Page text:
Some of the recurring themes are important to me. The pattern seems to be that she finds something she philosophically cares about (in this case, children), works to get it enacted one way or another – despite its unpopularity (Bill didn’t really want to do it – and he was President at the time), then figures out if it really works on the ground, and tweaks that until it does work. At the risk of being polarizing in a different way, I think this pattern exemplifies a reason that having a woman in the White House is a good thing. She doesn’t seem to lose sight of the less glamorous housekeeping aspects of her work.

(For the “buying into sexist stereotypes” crowd, I do not mean housekeeping literally, I am intrigued by her super-wide practical streak combined with ideology. Call me a sexist, but I do think women — IN GENERAL (millions of exceptions apply of course) — are better at this.)

Naturally, there are those who dispute her influence on this bill. For you, I provide FactCheck.

http://www.factcheck.org/2008/03/giving-hillary-credit-for-schip/

Has actually brokered mideast peace

Day 26 – My journey to find reasons to vote for Hillary rather than just against Trump.

She brokered an 18-month peace between Israel and Hamas.

Eternal peace would have been oh-so-much better, but 18 months is better than nothing and still very hard in a place where peace is so fleeting. And, in this case, she most likely averted an all-out war.

She did it because she has strong relationships with all of the parties involved. She did it while securing Israel’s safety. Hillary’s ability to forge strong relationships with a broad swath of people – and maintain them over time – seems remarkable. Yesterday’s post alluded to how she does it: she works with people in the trenches – and she listens. And they trust her.

Has actually worked with (“with,” yes, “with”) immigrants

Day 25 – My journey to find reasons to vote for Hillary rather than just against Trump.

She has actually worked with recent immigrants elbow-to-elbow and started her political life working in the trenches.

At 15, with her church, she organized a babysitting group for Mexican migrant workers in rural Illinois and she, herself, babysat as the parents and older kids worked in the fields.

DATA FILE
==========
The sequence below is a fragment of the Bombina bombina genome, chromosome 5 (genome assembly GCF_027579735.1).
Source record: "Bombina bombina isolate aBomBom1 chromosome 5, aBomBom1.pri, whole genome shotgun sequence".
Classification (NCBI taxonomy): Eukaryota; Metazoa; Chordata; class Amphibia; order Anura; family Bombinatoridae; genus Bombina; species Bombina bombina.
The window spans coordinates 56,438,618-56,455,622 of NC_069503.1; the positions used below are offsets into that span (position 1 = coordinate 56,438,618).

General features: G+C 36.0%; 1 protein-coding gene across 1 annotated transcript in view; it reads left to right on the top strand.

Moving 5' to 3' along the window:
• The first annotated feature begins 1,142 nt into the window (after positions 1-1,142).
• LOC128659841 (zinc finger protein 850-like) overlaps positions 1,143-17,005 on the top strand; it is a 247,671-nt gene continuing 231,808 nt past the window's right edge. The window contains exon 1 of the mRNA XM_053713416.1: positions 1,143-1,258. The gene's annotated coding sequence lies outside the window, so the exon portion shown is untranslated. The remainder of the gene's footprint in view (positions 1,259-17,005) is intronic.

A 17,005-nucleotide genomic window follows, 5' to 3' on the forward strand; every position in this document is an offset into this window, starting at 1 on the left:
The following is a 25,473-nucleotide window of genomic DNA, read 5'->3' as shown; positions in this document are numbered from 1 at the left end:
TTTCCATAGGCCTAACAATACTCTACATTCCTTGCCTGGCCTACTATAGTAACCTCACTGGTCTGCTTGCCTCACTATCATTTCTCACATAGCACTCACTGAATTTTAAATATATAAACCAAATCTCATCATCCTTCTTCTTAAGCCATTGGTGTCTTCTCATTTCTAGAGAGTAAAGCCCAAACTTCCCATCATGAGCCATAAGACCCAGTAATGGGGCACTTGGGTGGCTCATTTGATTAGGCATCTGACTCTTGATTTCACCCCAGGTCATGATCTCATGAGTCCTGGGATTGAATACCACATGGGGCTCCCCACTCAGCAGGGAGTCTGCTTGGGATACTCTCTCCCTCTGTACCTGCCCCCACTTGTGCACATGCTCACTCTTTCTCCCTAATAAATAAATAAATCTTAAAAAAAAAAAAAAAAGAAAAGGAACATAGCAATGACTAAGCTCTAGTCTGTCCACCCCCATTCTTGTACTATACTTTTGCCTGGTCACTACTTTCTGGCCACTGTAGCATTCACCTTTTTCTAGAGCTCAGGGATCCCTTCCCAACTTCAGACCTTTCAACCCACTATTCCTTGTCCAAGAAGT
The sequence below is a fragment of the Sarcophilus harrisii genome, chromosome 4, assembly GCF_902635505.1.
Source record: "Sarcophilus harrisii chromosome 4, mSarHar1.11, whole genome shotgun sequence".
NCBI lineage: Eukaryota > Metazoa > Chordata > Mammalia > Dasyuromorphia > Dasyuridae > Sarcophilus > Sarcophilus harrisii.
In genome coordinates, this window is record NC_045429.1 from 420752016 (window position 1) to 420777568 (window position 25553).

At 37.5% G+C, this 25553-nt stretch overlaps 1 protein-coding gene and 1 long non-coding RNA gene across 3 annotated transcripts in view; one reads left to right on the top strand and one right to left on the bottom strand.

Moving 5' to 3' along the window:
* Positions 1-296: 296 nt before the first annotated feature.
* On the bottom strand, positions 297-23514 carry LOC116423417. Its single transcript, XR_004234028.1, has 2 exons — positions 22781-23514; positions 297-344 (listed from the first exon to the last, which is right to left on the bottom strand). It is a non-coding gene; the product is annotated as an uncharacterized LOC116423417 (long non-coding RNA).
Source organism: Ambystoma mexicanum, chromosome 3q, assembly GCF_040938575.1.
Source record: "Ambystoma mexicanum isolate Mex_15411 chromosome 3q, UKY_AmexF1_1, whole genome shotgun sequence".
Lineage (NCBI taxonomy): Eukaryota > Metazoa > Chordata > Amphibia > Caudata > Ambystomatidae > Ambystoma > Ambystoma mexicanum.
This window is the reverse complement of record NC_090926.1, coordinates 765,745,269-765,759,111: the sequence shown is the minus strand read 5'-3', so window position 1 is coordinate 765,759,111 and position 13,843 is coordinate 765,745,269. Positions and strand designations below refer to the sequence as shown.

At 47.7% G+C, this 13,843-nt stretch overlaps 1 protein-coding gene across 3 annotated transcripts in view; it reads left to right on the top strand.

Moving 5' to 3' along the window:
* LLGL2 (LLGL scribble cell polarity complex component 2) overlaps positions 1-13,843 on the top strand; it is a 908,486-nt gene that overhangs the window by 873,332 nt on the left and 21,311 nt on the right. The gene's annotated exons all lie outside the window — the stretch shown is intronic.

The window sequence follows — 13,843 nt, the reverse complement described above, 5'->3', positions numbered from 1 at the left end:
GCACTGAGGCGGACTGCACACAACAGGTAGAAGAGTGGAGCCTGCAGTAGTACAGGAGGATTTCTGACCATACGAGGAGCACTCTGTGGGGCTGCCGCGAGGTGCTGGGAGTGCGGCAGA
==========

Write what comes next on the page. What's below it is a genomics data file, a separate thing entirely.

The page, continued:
In the fall of 1972, she and Bill blew off their Yale law classes and went to Texas to register young (this was the first election in which 18-year-olds could vote) and Hispanic voters.

While Bill was described as an affable socializer, Hillary actually went door-to-door in neighborhoods not naturally welcoming to a northern woman. Franklin Garcia, described as “a storied union organizer,” provided her entrée.

An early Texas contact, Garry Mauro, who was signing up voters for an Austin-based not-for-profit, said he found her “compelling” and “scary smart.” Some northern political activists blew into Texas, Mauro said, assuming they knew how to win elections here. “She didn’t do that. She asked questions and listened, then she asked some more questions and listened some more.”

These connections helped win her the Hispanic vote when she ran against Obama.

 

She can laugh at herself.

Day 24 – My journey to find reasons to vote for Hillary rather than just against Trump.

While it’s not her most comfortable place, she is capable of poking fun at herself – repeatedly.

Not quite as centrist as I thought

Day 23 – My journey to find reasons to vote for Hillary rather than just against Trump.

She’s not quite as centrist as I thought.

One of my gripes about Hillary has always been that she is really a socially liberal (and even then, not quite as liberal as I would like) Republican. In significant issues, she strays further right than makes me entirely comfortable. However, on balance, she is more progressive than I would have given her credit for, and has demonstrated a pretty strong leadership role in the Senate.

For the most part, her stands on healthcare, gender equity and issues relating to children are what push her further left.

https://www.govtrack.us/congress/members/hillary_clinton/300022

We need to preserve national parks

Day 22 – My journey to find reasons to vote for Hillary rather than just against Trump.

National Parks

If she can get Congress to support her, she intends to save and preserve our national parks with one of the more ambitious plans in decades. Much of what she plans is a continuation of Obama’s plans, but she is taking them even further.

She is an effective legislator

Day 21 – My journey to find reasons to vote for Hillary rather than just against Trump.

She’s an effective legislator.

She introduced just about the average number of bills for a Senator. However, she exceeds the average significantly for bill amendments, which is one of the important ways senators influence legislation. She was also a regular co-sponsor of important legislation (versus renaming streets and post offices, which is a big part of the legislation that gets passed).

I was surprised to learn how much legislation is proposed, and amended, and never passed. I noted in a comment yesterday that – on average – only 4% of all bills proposed are passed. Last year, it was only 2%.

http://www.politifact.com/…/did-hillary-clinton-have-her-n…/

https://www.washingtonpost.com/…/hillary-clinton-was-a-mor…/